Remember when David Cameron wondered during a radio interview if "too many tweets make a t**t"?

His suggestion was unintentionally obscene (and therefore unrepeatable) because he didn't know what the colloquialism really meant.

However, the prime minister is now a convert and has set a new parliamentary precedent by becoming the first person to introduce a tweet into Prime Minister's Questions.

One of his quick-thinking aides spotted that former Labour minister Tony McNulty had tweeted something less than flattering about Ed Miliband's performance during the weekly clash.

"Public desperate for PM in waiting who speaks for them - not leader of Opposition indulging in partisan Westminster Village knockabout," it said.

Within moments, Cameron had read out the 140-character assassination and broken new ground - and probably ended McNulty's hopes of finding a new Labour seat for the election.

Another former Labour minister, Michael Meacher, still sits in the Commons and was deeply upset when he asked a question of Cameron only to be told, in a reference to shamed Co-op boss Paul Flowers, that it sounded like he had been enjoying "mind-altering substances".

Meacher was mortified, demanded an apology for the "unjustifiable, rude and offensive phrase" - and got it. Sort of.

Cameron said: "I made a light-hearted remark. If it caused any offence I quite happily withdraw it." He added that he had been attempting some banter and it was important for the Commons to have a sense of humour.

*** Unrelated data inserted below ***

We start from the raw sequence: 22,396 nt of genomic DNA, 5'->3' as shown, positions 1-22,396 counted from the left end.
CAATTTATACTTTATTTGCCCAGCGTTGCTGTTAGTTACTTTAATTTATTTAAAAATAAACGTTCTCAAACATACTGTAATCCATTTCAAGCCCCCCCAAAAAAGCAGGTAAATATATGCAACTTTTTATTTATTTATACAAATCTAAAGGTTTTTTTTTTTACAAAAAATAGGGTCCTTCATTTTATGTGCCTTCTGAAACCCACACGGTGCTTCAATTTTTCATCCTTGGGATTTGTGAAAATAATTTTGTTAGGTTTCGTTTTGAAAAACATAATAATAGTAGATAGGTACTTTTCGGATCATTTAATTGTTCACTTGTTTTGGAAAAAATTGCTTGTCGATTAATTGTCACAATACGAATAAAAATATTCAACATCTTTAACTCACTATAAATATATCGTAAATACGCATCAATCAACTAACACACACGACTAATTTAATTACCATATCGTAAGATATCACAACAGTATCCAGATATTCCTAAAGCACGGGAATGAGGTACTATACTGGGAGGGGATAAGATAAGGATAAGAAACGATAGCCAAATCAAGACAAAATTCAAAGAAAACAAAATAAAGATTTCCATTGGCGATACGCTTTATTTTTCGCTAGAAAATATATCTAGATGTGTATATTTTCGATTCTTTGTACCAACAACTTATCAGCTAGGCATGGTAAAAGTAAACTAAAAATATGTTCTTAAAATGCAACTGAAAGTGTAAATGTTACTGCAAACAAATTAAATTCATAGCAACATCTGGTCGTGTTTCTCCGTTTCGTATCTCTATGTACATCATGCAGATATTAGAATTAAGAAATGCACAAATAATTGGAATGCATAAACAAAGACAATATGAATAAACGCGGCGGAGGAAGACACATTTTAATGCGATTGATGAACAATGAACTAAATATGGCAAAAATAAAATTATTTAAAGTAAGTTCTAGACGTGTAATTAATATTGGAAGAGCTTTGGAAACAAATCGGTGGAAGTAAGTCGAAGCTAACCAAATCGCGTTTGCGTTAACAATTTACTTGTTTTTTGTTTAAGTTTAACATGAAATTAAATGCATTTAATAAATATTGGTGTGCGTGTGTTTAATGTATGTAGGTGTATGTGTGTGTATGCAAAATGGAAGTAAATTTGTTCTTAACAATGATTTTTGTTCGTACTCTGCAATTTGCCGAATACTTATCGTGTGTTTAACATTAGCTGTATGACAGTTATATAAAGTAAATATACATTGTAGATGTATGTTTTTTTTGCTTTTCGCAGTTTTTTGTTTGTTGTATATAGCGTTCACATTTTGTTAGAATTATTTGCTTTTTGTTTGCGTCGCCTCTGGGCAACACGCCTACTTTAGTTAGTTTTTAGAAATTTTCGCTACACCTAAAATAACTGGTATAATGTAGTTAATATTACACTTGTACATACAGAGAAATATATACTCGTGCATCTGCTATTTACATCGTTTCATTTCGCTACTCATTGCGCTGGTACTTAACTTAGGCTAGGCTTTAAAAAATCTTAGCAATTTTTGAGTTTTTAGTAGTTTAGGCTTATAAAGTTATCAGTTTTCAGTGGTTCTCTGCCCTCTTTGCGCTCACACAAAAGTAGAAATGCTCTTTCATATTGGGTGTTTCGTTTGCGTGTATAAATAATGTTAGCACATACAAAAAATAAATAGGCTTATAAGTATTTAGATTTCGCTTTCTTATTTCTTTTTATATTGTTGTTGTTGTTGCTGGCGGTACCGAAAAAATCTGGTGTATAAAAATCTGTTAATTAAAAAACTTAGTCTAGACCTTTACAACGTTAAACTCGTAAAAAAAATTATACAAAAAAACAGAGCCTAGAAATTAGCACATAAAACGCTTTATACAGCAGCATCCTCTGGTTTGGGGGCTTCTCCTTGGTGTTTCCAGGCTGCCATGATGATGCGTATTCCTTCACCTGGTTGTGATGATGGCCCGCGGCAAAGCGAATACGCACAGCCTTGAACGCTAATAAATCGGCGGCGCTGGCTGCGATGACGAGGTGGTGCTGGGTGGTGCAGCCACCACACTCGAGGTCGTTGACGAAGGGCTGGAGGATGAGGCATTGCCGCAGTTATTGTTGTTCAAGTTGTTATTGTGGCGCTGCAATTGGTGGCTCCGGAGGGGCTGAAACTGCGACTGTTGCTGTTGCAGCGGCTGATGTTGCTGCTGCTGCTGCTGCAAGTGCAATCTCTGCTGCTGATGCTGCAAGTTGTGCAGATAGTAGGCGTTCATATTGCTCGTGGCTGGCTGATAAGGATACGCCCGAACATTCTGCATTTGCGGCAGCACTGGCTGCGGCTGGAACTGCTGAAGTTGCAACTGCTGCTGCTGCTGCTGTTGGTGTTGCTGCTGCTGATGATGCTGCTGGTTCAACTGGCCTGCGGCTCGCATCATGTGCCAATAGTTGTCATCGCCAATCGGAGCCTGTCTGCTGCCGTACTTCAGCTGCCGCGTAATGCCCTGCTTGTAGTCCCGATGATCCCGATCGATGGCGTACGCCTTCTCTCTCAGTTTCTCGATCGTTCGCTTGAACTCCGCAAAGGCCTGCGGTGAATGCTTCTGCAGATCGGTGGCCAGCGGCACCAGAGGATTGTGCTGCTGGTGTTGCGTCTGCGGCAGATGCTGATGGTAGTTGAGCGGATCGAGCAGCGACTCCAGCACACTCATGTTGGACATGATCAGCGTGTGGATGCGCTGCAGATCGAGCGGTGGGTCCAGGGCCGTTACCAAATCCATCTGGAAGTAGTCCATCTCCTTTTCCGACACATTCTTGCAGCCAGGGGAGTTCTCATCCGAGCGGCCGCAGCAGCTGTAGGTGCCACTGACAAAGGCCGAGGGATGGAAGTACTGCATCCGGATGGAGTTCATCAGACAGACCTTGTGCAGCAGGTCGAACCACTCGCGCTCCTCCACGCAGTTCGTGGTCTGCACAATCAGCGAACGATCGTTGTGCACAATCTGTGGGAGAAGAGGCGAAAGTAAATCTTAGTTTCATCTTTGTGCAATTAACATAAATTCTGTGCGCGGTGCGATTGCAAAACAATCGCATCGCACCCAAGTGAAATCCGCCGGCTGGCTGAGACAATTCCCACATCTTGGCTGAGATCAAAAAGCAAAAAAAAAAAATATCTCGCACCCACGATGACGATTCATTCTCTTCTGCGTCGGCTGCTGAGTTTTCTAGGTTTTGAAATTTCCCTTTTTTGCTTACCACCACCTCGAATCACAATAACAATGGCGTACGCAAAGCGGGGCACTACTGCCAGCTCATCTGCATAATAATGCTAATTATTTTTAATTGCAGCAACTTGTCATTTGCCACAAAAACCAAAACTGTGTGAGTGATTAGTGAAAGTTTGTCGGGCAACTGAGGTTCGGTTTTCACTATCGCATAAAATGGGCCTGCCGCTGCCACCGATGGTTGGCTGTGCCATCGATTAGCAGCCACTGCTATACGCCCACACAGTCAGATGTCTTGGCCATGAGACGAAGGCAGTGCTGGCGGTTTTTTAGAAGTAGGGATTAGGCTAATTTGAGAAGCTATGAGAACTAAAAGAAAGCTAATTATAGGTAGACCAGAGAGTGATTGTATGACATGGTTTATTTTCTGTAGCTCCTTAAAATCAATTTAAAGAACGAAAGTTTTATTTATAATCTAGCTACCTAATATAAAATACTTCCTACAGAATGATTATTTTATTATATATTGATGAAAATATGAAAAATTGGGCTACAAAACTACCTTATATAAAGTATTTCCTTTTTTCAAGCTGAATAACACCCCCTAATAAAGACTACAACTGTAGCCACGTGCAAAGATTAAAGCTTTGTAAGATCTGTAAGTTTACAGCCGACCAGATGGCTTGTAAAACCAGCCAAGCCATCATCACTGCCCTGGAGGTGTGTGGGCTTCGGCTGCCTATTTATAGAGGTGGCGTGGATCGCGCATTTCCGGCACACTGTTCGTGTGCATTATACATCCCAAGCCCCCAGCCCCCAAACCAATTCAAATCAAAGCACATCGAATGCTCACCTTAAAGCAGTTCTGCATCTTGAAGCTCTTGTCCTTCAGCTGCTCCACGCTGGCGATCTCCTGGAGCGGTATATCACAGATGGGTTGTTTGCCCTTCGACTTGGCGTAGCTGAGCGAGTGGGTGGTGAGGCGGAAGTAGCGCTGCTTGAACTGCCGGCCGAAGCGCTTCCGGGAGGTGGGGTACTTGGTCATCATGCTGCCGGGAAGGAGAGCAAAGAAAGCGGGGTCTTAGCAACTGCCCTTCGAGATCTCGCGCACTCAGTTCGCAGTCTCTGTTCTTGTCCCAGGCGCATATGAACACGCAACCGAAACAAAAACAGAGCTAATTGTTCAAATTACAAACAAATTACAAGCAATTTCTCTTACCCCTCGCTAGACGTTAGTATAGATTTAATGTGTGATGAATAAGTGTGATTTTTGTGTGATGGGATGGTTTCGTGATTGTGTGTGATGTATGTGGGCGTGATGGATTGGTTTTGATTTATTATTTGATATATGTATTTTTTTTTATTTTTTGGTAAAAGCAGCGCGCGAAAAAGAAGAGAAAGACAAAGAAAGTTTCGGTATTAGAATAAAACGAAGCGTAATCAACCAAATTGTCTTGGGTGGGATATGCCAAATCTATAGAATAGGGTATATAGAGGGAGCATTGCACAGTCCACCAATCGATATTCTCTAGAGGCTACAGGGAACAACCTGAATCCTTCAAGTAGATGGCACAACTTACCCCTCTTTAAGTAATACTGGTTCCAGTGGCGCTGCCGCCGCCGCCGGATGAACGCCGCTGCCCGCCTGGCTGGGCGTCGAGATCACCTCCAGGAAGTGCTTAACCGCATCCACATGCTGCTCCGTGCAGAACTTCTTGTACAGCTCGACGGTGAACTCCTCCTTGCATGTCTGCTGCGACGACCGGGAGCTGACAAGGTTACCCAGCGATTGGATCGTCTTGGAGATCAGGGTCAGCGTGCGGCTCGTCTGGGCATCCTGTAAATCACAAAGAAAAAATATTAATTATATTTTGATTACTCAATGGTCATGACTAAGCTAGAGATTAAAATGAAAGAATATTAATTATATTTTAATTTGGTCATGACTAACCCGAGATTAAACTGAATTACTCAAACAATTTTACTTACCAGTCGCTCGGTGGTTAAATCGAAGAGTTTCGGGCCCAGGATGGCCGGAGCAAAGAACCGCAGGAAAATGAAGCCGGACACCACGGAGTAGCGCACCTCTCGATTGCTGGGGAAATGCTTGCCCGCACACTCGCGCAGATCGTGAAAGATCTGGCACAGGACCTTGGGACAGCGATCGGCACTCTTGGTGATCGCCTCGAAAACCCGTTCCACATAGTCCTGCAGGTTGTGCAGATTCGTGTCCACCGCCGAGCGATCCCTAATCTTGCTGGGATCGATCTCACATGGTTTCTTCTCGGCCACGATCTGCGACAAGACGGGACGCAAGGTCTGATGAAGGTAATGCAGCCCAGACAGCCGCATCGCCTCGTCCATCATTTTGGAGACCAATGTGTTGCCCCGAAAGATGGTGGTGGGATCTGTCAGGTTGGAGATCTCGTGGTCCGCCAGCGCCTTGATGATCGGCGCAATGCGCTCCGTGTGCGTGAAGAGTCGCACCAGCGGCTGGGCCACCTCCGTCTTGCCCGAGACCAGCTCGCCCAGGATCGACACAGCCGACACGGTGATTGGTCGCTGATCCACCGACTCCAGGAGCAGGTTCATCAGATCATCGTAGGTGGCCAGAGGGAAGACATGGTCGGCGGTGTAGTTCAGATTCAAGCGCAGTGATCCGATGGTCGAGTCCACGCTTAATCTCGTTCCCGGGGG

"Meaning you, Meacher," is what he didn't quite say.

The law of unforeseen consequences operates in mysterious ways - by definition, really.

Deputy prime minister Nick Clegg recently announced a radical new green policy to force all supermarkets to charge customers for plastic carrier bags.

Sadly, it may not have quite the straightforward effect on the environment the government was hoping for.

Cardiff council introduced such a scheme two years ago, since when the number of shopping trolleys stolen and abandoned in the street, and presumably the river, has rocketed.

Attempts to suggest the relationship between Labour leader Ed Miliband and his shadow chancellor Ed Balls is as poisonous as the one between their predecessors Tony Blair and Gordon Brown didn't quite take off this week.

An internal email from the Miliband team suggesting that Balls' approach to briefings on the economy was a "nightmare" fell a bit short.

Perhaps worse, though, was the suggestion by Balls when questioned about their friendship that he had never been to the pub with Miliband.

"I've known Ed 20 years and I can't think that I've ever been... Different people like different places and I was last in the pub yesterday. I don't know if he likes the pub or not."

Somehow the idea of the two Eds boozing it up together in the Dog and Duck never really stacked up anyway. But it did start a Westminster village hunt for any pictures of Miliband caught in the act of visiting licensed premises.